The MFA allows individual states to compel online and catalog retailers, no matter where they are located, to collect sales tax at the time of a transaction, according to marketplacefairnessact.org. While the act is still seeking passage on Capitol Hill, City of Sparks Communications Manager Adam Mayberry told the City Council taking an early stance was an important step in supporting the city and the region.
Mayberry said the Nevada Department of Taxation is currently set up to take in sales tax receipts from internet sales.
“We believe this levels the playing field and it will bring additional revenue for the city,” Mayberry said. “The Nevada League of Cities and the National League of Cities have backed the legislation and the motion includes the act being part of the City of Sparks’ legislative platform.”
The National League of Cities said uncollected taxes from Nevada on all remote sales in 2012 equaled $344,923,618.
Mayberry cited the move by Amazon.com to collect sales tax in Nevada beginning in 2014, in the same manner as traditional brick-and-mortar establishments, as a sign the legislation is gaining momentum. The Las Vegas Sun reported Amazon’s tax collection is expected to raise “at least $16 million a year for the state.” The company has said it is obliged to add state and local sales taxes only on purchases from residents of states where Amazon has physical retail operations, which includes northern and southern Nevada.
Councilman Ron Smith, who manages the Scolari’s on Disc Drive in Sparks, said the MFA will only support the statewide agreement that Gov. Brian Sandoval reached with Amazon.
“I definitely support this (MFA),” Smith said. “Anyone working in retail knows that a level playing field is very important and that is exactly what this does. Everyone is charging sales tax and this really changes the game.”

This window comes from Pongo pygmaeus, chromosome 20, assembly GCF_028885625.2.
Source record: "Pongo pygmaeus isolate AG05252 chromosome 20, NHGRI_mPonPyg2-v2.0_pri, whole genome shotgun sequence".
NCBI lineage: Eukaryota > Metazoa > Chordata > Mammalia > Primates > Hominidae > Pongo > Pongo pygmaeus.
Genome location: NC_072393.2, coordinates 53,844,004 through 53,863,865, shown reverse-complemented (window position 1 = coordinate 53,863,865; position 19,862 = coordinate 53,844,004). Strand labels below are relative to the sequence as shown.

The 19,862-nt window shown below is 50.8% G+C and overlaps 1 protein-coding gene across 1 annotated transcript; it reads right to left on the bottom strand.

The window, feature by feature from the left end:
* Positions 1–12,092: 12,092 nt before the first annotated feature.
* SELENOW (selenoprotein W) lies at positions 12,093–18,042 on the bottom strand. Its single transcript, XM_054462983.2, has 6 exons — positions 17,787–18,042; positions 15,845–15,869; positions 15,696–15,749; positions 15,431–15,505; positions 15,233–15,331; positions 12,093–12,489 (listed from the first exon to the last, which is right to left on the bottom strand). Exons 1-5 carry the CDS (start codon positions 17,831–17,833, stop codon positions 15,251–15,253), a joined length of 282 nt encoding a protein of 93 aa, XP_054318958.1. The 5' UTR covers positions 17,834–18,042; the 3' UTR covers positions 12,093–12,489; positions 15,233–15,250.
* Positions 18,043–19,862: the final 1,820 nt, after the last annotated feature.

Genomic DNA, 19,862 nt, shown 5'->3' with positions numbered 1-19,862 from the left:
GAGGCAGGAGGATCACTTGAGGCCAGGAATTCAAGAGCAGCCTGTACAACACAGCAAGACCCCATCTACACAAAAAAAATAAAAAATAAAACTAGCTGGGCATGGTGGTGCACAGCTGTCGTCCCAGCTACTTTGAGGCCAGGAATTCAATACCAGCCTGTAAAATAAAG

Tray Abney, director of government affairs for The Chamber, spoke during public comment at the Sparks City Council meeting saying the MFA is not a new tax or a new idea, it is just “being enforced differently.”
“We are not trying to chase people away by endorsing the Marketplace Fairness Act,” Abney said. “This is really about fairness. It is not only about who gets the money.”
Lea Tauchen, senior director of government affairs for grocery and general merchandise for the Retail Association of Nevada, told the City Council that traditional brick-and-mortar retail was down 2 percent and online retail was up 15 percent, prompting the Retail Association of Nevada to support the legislative measure.
“The only change is in the collection mechanism because you are supposed to fill out forms if they are not collecting sales tax, and it is just not being done,” Tauchen said. “This will provide a fair, nationwide system.”
Jeff Cronk, financial services director for the City of Sparks, said sales tax in Nevada varies by county, causing the process of approving such legislation to taken much longer than originally thought.
If legislation passes in Nevada, the state will have two options to simplify its tax laws before making them public, according to marketplacefairnessact.org. One option would be for Nevada to adopt the Streamlined Sales and Use Tax Agreement (SSUTA), which would allow for collection on the “first day of the calendar quarter that is at least 90 days after enactment. The SSUTA was an 11-year development by 44 states and more than 80 businesses in the Streamlined Sales Tax Governing Board. Nevada has been a member of Streamlined Sales Tax since April 2008.
Option two would allow for state tax simplification by meeting essentially five conditions:
•Notify retailers in advance of any rate changes within the state
•Designate a single state organization to handle sales tax registrations, filings, and audits
•Establish a uniform sales tax base for use throughout the state
•Use destination sourcing to determine sales tax rates for out-of-state purchases (a purchase made by a consumer in California from a retailer in Ohio is taxed at the California rate, and the sales tax collected is remitted to California to fund projects and services there)
•Provide free software for managing sales tax compliance, and hold retailers harmless for any errors that result from relying on state-provided systems and data.